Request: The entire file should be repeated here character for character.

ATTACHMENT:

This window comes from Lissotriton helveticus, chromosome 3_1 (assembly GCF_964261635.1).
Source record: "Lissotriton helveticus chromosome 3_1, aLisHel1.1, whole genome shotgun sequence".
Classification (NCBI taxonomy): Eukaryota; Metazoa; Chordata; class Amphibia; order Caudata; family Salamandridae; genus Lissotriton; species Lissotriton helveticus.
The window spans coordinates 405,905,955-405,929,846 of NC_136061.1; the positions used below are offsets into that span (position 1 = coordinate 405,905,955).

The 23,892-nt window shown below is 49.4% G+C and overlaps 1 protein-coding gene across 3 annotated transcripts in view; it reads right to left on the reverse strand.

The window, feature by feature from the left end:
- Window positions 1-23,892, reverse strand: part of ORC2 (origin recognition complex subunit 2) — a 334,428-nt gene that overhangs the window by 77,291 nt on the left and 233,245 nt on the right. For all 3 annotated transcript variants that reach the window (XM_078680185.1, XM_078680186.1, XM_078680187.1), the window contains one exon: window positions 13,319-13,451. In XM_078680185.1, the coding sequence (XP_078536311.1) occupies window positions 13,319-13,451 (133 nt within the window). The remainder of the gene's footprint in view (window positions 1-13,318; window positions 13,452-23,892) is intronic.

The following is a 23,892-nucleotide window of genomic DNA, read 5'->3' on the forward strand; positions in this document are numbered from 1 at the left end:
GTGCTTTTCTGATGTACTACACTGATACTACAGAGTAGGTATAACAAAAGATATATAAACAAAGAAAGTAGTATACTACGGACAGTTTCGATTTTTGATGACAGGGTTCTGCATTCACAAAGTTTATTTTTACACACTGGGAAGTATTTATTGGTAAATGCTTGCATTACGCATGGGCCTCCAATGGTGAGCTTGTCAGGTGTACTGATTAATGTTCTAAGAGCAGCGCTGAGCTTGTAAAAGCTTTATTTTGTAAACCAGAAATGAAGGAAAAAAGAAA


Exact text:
This window comes from Lissotriton helveticus, chromosome 3_1 (assembly GCF_964261635.1).
Source record: "Lissotriton helveticus chromosome 3_1, aLisHel1.1, whole genome shotgun sequence".
Classification (NCBI taxonomy): Eukaryota; Metazoa; Chordata; class Amphibia; order Caudata; family Salamandridae; genus Lissotriton; species Lissotriton helveticus.
The window spans coordinates 405,905,955-405,929,846 of NC_136061.1; the positions used below are offsets into that span (position 1 = coordinate 405,905,955).

The 23,892-nt window shown below is 49.4% G+C and overlaps 1 protein-coding gene across 3 annotated transcripts in view; it reads right to left on the reverse strand.

The window, feature by feature from the left end:
- Window positions 1-23,892, reverse strand: part of ORC2 (origin recognition complex subunit 2) — a 334,428-nt gene that overhangs the window by 77,291 nt on the left and 233,245 nt on the right. For all 3 annotated transcript variants that reach the window (XM_078680185.1, XM_078680186.1, XM_078680187.1), the window contains one exon: window positions 13,319-13,451. In XM_078680185.1, the coding sequence (XP_078536311.1) occupies window positions 13,319-13,451 (133 nt within the window). The remainder of the gene's footprint in view (window positions 1-13,318; window positions 13,452-23,892) is intronic.

The following is a 23,892-nucleotide window of genomic DNA, read 5'->3' on the forward strand; positions in this document are numbered from 1 at the left end:
GTGCTTTTCTGATGTACTACACTGATACTACAGAGTAGGTATAACAAAAGATATATAAACAAAGAAAGTAGTATACTACGGACAGTTTCGATTTTTGATGACAGGGTTCTGCATTCACAAAGTTTATTTTTACACACTGGGAAGTATTTATTGGTAAATGCTTGCATTACGCATGGGCCTCCAATGGTGAGCTTGTCAGGTGTACTGATTAATGTTCTAAGAGCAGCGCTGAGCTTGTAAAAGCTTTATTTTGTAAACCAGAAATGAAGGAAAAAAGAAA